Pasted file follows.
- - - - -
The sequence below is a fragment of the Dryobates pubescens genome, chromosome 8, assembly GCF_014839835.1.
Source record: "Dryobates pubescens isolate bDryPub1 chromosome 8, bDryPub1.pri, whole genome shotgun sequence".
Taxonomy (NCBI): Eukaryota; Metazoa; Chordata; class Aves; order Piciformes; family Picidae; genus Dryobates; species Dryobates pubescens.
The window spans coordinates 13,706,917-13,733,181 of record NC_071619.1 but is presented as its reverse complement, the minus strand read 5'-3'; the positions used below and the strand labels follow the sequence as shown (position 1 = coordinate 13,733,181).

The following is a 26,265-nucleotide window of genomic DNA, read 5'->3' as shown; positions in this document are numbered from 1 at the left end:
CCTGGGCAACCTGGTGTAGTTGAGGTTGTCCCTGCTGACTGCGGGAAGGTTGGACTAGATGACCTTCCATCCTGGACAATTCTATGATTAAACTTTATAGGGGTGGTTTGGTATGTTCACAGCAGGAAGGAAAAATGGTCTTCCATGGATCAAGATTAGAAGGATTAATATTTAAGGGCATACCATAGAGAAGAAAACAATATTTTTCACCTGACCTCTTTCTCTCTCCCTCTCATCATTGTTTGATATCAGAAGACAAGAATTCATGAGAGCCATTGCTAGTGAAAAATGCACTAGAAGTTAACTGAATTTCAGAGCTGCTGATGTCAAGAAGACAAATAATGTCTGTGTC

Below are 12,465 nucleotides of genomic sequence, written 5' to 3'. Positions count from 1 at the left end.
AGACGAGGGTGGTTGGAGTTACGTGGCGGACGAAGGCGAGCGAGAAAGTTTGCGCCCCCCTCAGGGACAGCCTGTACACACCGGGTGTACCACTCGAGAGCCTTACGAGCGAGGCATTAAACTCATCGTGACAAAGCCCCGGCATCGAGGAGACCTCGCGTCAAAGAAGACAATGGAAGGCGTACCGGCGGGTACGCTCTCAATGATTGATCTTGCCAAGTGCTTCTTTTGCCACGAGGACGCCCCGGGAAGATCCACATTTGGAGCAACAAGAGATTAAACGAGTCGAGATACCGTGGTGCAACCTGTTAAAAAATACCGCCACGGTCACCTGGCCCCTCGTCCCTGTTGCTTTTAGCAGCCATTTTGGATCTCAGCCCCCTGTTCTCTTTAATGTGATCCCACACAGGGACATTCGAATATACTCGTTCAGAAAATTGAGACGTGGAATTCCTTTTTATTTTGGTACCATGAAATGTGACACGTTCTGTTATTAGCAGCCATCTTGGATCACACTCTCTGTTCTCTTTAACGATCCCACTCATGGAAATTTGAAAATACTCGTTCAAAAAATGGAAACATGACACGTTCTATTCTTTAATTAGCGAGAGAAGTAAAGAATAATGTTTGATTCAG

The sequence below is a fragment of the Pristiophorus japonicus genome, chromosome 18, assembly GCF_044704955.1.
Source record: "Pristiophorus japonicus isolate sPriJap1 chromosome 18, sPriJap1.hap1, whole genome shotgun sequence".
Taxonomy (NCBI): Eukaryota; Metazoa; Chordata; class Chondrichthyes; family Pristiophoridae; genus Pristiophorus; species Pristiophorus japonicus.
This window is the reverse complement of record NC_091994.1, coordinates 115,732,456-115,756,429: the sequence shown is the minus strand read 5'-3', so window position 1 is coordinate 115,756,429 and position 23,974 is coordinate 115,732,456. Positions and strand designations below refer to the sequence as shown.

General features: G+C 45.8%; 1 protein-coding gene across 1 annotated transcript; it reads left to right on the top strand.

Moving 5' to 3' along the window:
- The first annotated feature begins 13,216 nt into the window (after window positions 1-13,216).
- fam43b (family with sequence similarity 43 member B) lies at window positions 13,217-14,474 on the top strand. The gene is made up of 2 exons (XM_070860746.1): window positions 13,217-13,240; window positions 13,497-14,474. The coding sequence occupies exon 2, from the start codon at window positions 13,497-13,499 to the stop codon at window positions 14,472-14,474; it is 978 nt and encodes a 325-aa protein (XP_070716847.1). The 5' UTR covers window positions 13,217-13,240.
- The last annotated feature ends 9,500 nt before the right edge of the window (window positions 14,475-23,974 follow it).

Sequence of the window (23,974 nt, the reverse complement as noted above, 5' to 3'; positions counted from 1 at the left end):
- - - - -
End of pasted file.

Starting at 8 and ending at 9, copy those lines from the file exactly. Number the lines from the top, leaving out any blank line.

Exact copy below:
AGACGAGGGTGGTTGGAGTTACGTGGCGGACGAAGGCGAGCGAGAAAGTTTGCGCCCCCCTCAGGGACAGCCTGTACACACCGGGTGTACCACTCGAGAGCCTTACGAGCGAGGCATTAAACTCATCGTGACAAAGCCCCGGCATCGAGGAGACCTCGCGTCAAAGAAGACAATGGAAGGCGTACCGGCGGGTACGCTCTCAATGATTGATCTTGCCAAGTGCTTCTTTTGCCACGAGGACGCCCCGGGAAGATCCACATTTGGAGCAACAAGAGATTAAACGAGTCGAGATACCGTGGTGCAACCTGTTAAAAAATACCGCCACGGTCACCTGGCCCCTCGTCCCTGTTGCTTTTAGCAGCCATTTTGGATCTCAGCCCCCTGTTCTCTTTAATGTGATCCCACACAGGGACATTCGAATATACTCGTTCAGAAAATTGAGACGTGGAATTCCTTTTTATTTTGGTACCATGAAATGTGACACGTTCTGTTATTAGCAGCCATCTTGGATCACACTCTCTGTTCTCTTTAACGATCCCACTCATGGAAATTTGAAAATACTCGTTCAAAAAATGGAAACATGACACGTTCTATTCTTTAATTAGCGAGAGAAGTAAAGAATAATGTTTGATTCAG

The sequence below is a fragment of the Pristiophorus japonicus genome, chromosome 18, assembly GCF_044704955.1.